Other courts have reached similar conclusions in cases in which forcible detainer actions were based on tenant at sufferance language in deeds of trust.   See Dormady, 61 S.W.3d at 559;  Rice v. Pinney, 51 S.W.3d 705 (Tex.App.-Dallas 2001, no pet.).   The courts in Rice and Dormady distinguished such situations from that presented in Mitchell, in which the entitlement to immediate possession depended solely on title to the property in question under a home improvement note and mechanic's lien contract.   Dormady, 61 S.W.3d at 559;  Rice, 51 S.W.3d at 711-12 (both citing Mitchell, 911 S.W.2d at 170).

 Having re-examined the question on the record before us in this appeal, we reach the same conclusion as in our 2004 opinion.   The title issues Terra raises are similar in nature to those raised in Rice. See Rice, 51 S.W.3d at 709-13.   They are not so intertwined with the issue of Ag Acceptance's entitlement to immediate possession under its trustee's deed and the terms of the deed of trust as to deprive the justice court of jurisdiction over the possession issue.   We overrule Terra's first issue.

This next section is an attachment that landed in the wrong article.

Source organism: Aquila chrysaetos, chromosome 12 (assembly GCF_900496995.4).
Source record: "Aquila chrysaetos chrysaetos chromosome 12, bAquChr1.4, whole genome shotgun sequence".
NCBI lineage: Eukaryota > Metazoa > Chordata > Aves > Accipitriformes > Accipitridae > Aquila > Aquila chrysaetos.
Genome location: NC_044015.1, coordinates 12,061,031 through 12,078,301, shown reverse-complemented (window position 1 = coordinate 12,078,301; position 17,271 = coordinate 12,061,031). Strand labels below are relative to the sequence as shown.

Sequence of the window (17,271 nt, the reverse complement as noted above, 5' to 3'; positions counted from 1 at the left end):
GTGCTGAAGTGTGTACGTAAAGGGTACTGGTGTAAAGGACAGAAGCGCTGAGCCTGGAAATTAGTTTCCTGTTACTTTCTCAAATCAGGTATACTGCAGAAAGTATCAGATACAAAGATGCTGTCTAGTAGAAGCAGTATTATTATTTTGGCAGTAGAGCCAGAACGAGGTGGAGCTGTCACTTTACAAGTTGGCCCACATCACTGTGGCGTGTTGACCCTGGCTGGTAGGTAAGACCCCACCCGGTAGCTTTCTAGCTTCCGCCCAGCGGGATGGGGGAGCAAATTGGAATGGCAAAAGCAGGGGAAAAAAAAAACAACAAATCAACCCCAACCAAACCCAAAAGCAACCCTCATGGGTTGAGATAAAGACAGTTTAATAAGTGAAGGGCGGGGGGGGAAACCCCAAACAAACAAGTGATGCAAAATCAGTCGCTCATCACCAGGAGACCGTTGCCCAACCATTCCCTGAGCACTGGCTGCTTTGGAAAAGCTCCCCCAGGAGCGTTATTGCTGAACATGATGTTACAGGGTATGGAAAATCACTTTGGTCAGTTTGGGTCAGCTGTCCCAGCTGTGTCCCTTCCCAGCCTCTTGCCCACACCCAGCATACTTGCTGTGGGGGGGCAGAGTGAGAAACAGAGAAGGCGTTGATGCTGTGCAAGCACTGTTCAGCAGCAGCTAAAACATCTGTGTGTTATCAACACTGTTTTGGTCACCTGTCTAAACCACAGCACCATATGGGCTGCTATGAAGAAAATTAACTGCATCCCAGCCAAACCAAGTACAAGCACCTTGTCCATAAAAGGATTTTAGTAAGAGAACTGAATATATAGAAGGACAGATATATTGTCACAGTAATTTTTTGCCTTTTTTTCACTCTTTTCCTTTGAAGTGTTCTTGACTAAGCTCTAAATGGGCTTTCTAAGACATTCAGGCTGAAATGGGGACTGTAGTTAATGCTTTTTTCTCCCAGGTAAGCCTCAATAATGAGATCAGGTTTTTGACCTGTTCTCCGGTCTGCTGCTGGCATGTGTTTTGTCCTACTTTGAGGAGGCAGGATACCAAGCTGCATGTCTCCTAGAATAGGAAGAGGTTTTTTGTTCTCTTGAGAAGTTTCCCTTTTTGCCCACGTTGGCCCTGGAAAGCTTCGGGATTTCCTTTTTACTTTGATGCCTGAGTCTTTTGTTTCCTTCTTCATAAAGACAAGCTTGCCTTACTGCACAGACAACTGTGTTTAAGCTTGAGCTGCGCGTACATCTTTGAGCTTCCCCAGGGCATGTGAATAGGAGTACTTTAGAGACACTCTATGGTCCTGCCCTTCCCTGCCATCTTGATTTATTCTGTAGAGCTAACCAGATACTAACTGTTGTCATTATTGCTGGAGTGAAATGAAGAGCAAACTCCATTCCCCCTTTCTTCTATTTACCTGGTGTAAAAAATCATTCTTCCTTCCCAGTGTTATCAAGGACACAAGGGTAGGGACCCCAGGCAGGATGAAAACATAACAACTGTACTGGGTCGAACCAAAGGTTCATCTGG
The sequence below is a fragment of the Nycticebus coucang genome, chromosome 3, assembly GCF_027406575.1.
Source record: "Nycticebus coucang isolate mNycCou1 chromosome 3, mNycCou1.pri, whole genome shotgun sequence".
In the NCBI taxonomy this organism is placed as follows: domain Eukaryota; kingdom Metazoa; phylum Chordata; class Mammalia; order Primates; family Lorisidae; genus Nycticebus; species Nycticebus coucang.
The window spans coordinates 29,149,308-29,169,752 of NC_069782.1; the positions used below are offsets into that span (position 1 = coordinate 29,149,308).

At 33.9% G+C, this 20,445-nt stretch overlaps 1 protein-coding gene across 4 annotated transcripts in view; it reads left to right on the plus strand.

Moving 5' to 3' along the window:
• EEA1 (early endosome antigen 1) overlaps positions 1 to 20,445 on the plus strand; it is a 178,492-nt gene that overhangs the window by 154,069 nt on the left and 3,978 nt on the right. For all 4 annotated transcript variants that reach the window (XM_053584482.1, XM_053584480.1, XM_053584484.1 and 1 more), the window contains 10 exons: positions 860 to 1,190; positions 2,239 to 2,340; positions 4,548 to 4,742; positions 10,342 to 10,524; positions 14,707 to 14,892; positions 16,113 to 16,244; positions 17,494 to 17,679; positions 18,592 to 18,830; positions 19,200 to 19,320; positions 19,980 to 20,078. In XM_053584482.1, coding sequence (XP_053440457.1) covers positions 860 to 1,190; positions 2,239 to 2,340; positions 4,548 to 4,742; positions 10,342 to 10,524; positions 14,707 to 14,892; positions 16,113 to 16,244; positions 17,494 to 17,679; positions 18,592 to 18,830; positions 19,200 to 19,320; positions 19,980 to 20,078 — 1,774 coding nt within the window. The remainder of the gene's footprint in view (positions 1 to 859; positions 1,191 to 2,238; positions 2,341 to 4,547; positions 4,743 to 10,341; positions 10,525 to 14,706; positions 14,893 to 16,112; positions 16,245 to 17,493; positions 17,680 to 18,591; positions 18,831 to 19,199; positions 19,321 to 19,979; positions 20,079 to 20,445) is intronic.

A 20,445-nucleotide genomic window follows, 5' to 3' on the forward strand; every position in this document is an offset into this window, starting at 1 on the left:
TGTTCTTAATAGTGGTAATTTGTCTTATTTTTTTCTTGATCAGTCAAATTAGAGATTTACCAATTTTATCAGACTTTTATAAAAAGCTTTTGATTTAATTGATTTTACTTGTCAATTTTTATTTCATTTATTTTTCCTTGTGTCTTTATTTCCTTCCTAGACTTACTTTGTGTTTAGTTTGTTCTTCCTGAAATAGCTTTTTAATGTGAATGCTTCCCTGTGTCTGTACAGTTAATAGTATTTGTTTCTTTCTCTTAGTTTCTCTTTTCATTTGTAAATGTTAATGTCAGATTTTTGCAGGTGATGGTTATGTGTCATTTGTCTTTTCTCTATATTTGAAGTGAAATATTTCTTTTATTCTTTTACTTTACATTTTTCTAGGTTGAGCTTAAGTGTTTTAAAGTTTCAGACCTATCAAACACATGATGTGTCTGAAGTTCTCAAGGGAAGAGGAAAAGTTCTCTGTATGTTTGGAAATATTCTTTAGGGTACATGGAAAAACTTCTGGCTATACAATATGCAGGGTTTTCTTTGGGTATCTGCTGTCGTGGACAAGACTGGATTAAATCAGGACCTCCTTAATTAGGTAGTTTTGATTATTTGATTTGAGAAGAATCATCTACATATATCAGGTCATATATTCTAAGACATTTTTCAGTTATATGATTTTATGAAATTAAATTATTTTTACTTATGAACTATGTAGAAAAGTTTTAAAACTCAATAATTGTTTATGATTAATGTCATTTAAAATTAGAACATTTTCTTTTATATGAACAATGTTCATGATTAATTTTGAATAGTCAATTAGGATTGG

By its seventh issue, Terra raises another issue it perceives as jurisdictional.   It contends the county court erred by refusing to dismiss the appeal from the justice court despite what Terra describes as “motions and pleadings” requesting that it do so.7  Terra's appellate contention is premised on its assertion that Ag Acceptance's pleadings in the justice court asked for rent in excess of the court's jurisdictional amount.8  Terra asserts the justice court thus lacked jurisdiction over the proceeding.   As Ag Acceptance points out, Terra's premise is faulty.   Ag Acceptance's petition for forcible detainer contained no plea for rent.   It plead for attorney's fees and costs, in an amount within the jurisdictional limits of the court.   See Tex. Prop.Code Ann. § 24.006 (Vernon 2000).   We see nothing about Ag Acceptance's pleadings in the justice court that casts doubt on that court's jurisdiction, and we overrule Terra's seventh issue.

Having overruled each of Terra's issues, we affirm the trial court's judgment.